a fundamental reengineering, really. But the strength of these old
relationships was borne out by the quality of the working party that led the
changes to the bargaining structure."

Following that intense period of key organisational change that started in
late 1998, the first informal meeting with unions on the new agreement was held
in February 1999. A blank sheet of paper lay on the table between the two
sides. The first couple of days saw this filled with ground rules on the
operation of the working party, and with "gaining a growing understanding
of the market and the business," says Grinbergs.

"We used that as the model for what was going to work for us. Business
performance was absolutely the first priority. Without that there could be no
job security or profit-sharing. That was an easy sell. The rest came along
logically once we had a clearly articulated vision for how we wanted to do
business."

Consultation, involvement, partnership – the lexicon of modern-day
industrial relations often militates against precise definition. So an early
priority in the negotiations was to establish a common language.
"Partnership itself means involving the broadest population of people in
the earliest stage of decision-making with a common agenda of business success
and equality of voice in the determination of strategy thereafter," says
Grinbergs, as if by rote.

"Involving in this sense means involving people at the glint-of-the-eye
stage of decision-making, saying: we need to respond to the market in this way,
what do we need to do? As traditionally happens, the business decides what it
needs to do, the involvement is about how."

A successful partnership, however, also necessitates steeping employee
representatives in the ways of 21st-century business. The recent election of
the lay representatives was followed by an induction-orientation programme to
bring the representatives up to speed on key strategic and business performance
issues. "We need to give them the background and information to enable
them to play a proactive part," says Grinbergs.

The board’s brief is to take a fundamental look at how Littlewoods rewards,
recognises, communicates and involves all people engaged in the business.
"We will identify the key priorities in terms of conditions, the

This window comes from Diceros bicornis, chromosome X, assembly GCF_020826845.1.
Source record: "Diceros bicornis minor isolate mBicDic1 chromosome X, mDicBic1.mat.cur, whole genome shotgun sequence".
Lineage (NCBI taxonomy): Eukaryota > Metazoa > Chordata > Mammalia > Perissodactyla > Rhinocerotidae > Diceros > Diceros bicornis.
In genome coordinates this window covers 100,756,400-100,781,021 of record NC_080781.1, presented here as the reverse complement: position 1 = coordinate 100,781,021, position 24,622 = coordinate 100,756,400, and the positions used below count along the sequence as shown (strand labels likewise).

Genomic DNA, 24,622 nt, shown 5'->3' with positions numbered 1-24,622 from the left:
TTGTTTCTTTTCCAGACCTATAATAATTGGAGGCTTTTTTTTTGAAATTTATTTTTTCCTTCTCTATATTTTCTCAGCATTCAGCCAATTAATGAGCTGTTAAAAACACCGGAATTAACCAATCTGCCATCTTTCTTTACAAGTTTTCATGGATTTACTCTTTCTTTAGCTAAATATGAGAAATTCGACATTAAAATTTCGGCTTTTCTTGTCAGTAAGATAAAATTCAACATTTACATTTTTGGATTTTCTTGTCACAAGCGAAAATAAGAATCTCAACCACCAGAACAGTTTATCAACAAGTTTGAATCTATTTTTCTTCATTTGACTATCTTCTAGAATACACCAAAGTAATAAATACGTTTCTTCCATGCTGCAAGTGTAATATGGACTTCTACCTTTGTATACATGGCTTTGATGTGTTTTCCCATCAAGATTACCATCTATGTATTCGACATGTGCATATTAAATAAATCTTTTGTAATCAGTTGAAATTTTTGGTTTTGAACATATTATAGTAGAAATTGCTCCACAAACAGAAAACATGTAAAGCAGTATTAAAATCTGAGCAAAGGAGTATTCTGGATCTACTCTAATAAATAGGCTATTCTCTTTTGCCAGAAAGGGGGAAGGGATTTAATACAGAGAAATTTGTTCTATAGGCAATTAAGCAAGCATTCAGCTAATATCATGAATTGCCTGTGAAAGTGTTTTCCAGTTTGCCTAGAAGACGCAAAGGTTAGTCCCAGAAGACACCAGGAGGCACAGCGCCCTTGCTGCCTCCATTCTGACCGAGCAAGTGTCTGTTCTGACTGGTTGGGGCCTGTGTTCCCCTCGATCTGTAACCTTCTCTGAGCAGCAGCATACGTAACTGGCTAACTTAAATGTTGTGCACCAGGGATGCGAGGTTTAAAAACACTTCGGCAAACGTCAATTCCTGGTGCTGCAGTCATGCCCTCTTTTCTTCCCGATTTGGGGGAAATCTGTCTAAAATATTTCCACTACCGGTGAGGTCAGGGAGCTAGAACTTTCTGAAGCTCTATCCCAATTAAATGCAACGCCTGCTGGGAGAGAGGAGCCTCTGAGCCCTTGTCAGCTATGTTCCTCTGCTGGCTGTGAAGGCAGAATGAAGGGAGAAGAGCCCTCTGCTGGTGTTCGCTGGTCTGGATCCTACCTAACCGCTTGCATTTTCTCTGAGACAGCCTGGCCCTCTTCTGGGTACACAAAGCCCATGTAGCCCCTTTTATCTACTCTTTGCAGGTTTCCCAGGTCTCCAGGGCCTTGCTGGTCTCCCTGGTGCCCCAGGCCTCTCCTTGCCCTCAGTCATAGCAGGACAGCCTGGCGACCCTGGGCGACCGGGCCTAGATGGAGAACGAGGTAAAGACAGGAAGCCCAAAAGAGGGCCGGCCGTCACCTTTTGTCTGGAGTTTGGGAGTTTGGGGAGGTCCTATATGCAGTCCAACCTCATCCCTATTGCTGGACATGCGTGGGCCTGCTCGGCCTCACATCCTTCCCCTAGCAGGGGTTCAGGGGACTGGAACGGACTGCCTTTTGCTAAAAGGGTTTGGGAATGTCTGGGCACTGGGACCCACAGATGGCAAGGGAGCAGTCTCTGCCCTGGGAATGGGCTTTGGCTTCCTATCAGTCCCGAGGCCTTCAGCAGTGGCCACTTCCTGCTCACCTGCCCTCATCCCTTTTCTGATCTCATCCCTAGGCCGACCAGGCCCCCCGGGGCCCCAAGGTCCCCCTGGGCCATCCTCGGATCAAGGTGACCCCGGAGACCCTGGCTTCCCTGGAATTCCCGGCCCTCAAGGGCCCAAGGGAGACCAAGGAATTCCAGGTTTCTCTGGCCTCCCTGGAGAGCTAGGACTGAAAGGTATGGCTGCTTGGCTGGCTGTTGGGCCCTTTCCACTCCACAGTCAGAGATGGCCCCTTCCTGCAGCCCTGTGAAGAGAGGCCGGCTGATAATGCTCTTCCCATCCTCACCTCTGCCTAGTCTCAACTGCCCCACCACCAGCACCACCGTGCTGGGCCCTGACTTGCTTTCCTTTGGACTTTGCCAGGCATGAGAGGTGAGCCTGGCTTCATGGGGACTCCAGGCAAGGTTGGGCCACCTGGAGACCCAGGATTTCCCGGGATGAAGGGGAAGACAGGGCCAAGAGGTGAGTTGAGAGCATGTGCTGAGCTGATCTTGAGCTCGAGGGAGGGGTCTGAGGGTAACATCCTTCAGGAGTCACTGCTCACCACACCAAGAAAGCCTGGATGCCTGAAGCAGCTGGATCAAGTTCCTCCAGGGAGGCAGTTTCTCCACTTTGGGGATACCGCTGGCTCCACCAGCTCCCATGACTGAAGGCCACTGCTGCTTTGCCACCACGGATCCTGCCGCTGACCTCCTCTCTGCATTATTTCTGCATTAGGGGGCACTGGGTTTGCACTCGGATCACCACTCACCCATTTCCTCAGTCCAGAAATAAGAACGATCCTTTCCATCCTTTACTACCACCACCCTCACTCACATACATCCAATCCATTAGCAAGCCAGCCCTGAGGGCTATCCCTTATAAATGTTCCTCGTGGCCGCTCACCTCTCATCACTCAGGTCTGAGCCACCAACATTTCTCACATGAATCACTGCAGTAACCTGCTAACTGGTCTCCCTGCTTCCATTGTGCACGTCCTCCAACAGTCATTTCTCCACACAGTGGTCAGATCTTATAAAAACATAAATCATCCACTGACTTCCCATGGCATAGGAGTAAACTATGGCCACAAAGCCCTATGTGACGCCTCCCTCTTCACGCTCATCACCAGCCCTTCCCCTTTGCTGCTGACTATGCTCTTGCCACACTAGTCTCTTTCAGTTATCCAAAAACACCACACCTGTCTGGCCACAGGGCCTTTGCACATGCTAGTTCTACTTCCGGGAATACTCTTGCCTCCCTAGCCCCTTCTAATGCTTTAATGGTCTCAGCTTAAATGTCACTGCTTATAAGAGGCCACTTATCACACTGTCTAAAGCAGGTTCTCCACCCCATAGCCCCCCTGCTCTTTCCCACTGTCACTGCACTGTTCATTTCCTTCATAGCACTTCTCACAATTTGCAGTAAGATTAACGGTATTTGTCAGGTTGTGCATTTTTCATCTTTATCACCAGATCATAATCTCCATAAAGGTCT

commercial structure and so on and work to refine the processes we have in
place."

Grinbergs is confident that the machinery will ultimately drive the process
of constant change that is a fact of life in today’s commercial environment.
"Where things get slowed down is where people are caught by changes they
don’t understand or that they have not been involved in. Through earlier involvement
you get a more holistic approach to all aspects of decision-making and
implementation.

"This way you have a better chance of it working and speedier action.
There may be more preparation and groundwork but there is also a better
buy-in."

Grinbergs himself appears to feel acutely the burden of creating a genuinely
more inclusive, consultative culture. "We have touched a huge number of
employees and raised their expectations. We cannot afford to let them
down."

Littlewoods business partnership

The five principles of partnership:
– Business success
– Stability and security of employment
– Independent trade union organisation
– Mutual benefits
– New ways of working

The commitment to action
– Resourcing, supporting and encouraging maximum levels of trade union
organisation
– Optimising effective decision-making through high-quality communications and
structures
– Installing comprehensive education, training and lifelong learning
opportunities across the partnership
– Delivering a high quality of working life based on principles of equality
– Sustaining and developing the partnership in good faith over time.

Trade union trends

– 75 new deals in the 10 months between January and October 1999 – the
highest number ever reported.
– 136 recognition campaigns reported covering more than 70,000 workers – in 40
per cent of these, membership is more than 50 per cent
– 90 per cent of deals were in the private sector, 85 per cent were for pay and
other terms and conditions
– 48 per cent followed a specific recruitment campaign
– 40 per cent of respondents said impending union recognition rights had been
influential in securing new deals
– 60 per cent said new rights had changed the way they campaigned
– Source: Focus on recognition, TUC Trade Union Trends Survey, January 2000

www.tuc.co.uk    www.littlewoods.co.uk